There remains little doubt that the dynamic role played by the leading non-government organizations (NGOs) in the development sectors of Bangladesh has lifted our status in diverse areas. These include primary and adult education, health, social awareness, poverty alleviation, women empowerment and disaster management.
Both local and international NGOs have played a commendable role; some of local origin have even branched out overseas in crisis-ridden countries.
That said, it is to be noted that alongside the accountable, transparent and dedicated NGOs, there have been allegations of non-accountability and financial irregularities against some of them in the way they worked. Instances of marginalized people falling victim to massive fraud and deceit by dubious NGOs are not few either.
Surprisingly, while some NGOs gave rise to misgivings and governments took a generalized approach to identifying them they tended to be somewhat sweeping in the absence of what we regard as properly conducted survey of the NGOs. So we would emphasise the need for monitoring NGO transparency backed by scientifically arrived at findings rather than applying any random approach.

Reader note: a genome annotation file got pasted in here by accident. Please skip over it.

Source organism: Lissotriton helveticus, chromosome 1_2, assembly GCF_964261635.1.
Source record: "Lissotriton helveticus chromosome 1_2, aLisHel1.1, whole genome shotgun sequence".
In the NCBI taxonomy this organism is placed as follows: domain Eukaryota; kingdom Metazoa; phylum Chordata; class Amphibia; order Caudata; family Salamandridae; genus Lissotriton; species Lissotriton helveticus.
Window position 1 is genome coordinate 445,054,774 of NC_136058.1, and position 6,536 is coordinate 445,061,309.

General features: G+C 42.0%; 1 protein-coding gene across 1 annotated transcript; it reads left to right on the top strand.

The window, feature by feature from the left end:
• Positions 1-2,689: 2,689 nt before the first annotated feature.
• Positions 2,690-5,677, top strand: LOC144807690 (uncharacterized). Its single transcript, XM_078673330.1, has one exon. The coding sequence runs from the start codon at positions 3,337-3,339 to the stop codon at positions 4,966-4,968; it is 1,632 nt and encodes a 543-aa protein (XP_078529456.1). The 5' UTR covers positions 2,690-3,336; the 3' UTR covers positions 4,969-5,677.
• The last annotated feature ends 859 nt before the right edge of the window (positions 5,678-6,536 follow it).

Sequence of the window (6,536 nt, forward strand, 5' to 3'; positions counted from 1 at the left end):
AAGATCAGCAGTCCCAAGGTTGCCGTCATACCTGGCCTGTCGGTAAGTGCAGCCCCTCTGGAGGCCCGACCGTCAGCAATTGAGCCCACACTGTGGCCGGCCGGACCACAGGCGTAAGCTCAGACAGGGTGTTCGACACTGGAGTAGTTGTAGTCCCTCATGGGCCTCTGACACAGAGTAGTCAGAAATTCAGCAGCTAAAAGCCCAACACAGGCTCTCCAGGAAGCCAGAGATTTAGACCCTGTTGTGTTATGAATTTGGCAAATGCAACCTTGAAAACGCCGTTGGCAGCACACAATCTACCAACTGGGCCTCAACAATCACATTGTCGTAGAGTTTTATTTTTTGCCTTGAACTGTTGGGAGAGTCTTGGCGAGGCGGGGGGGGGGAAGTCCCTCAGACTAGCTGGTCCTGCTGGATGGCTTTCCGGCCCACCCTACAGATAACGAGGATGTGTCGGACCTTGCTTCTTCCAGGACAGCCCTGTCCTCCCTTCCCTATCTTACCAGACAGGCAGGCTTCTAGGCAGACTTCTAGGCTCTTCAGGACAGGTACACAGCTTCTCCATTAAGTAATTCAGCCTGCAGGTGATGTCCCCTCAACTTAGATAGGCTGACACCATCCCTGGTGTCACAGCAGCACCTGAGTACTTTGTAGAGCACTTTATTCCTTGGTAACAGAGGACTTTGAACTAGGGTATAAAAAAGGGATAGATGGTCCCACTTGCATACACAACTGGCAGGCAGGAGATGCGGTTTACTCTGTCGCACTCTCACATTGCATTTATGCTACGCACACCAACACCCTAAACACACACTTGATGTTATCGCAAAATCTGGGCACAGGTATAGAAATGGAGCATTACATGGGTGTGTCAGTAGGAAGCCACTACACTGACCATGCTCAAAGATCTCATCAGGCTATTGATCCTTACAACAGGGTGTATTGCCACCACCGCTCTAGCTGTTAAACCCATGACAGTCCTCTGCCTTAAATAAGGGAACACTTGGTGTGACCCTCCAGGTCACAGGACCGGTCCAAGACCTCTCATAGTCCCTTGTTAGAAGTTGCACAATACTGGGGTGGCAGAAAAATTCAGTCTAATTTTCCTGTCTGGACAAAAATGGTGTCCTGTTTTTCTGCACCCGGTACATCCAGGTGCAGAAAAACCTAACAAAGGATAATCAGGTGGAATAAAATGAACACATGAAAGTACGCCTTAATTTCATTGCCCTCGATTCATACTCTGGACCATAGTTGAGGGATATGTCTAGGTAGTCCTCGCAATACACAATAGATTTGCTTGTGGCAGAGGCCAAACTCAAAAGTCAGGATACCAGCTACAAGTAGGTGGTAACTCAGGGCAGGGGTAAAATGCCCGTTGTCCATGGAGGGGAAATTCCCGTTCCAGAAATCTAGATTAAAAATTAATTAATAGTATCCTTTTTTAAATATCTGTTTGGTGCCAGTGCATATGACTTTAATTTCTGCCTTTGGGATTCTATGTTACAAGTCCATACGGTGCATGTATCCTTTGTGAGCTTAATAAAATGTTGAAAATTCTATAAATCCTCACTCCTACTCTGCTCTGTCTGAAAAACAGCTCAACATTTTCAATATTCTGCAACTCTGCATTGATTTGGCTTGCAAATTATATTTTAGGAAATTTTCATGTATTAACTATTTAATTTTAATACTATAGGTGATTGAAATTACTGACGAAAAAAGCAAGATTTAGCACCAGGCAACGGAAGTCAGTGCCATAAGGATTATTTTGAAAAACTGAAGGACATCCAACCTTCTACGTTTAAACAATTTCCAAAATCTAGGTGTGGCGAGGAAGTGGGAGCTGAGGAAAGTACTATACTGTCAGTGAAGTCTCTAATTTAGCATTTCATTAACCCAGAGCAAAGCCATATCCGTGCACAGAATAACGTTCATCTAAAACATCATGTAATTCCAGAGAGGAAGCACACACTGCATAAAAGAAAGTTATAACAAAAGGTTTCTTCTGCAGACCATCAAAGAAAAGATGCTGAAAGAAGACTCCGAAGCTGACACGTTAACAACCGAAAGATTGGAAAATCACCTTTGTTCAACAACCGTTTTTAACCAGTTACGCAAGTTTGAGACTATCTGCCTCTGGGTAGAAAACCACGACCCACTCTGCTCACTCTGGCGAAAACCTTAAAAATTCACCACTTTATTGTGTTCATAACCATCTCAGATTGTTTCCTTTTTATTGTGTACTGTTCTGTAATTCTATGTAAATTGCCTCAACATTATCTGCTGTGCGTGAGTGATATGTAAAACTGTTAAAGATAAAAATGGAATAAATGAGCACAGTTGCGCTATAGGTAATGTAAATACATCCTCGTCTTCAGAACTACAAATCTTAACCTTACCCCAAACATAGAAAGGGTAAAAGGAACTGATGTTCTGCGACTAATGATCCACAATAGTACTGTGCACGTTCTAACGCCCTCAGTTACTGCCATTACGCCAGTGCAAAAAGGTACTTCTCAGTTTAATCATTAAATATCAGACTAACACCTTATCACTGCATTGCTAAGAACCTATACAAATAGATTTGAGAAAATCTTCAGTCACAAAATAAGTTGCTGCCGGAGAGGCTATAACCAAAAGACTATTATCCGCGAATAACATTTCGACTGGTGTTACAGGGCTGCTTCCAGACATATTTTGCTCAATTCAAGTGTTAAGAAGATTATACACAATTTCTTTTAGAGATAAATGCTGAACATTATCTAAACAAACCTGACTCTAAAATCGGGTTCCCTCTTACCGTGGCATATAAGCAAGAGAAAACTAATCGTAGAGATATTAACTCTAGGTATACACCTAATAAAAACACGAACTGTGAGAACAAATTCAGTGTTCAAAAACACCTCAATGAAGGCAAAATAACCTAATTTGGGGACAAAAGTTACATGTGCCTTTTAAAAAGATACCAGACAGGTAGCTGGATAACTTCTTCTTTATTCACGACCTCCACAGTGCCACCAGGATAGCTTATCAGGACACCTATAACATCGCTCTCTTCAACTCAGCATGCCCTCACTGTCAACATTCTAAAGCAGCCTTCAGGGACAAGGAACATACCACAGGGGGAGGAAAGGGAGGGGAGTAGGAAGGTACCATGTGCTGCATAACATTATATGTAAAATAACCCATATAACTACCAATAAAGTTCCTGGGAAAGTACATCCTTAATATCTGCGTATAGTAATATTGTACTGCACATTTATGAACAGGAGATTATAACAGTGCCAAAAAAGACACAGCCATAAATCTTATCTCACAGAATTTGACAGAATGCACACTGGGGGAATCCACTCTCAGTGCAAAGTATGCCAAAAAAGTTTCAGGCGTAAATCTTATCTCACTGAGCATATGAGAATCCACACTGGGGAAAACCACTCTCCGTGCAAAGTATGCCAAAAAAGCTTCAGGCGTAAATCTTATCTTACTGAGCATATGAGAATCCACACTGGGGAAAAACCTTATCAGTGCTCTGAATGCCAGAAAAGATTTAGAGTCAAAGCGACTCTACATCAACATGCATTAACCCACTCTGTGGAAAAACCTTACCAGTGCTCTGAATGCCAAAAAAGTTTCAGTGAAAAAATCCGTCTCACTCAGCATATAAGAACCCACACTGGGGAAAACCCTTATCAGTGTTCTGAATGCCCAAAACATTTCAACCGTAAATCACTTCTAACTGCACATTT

A study carried out by Manusher Jonno Foundation (MJF) along with 39 NGOs shows that 39% of the NGOs have a fair record in accountability with beneficiaries while 40% are fair in transparency in financial management as shown to the donors and NGO affairs bureau. The study also reveals that the executive committees or governing bodies of these NGOs lack commitment, capacity and understanding of policies. There should be more such studies.
While welcoming the concerns for ensuring transparency and accountability in NGO sector, and having the right set of policies we would like to point out that in the name of regulating their spontaneous growth should not even be unwittingly stifled.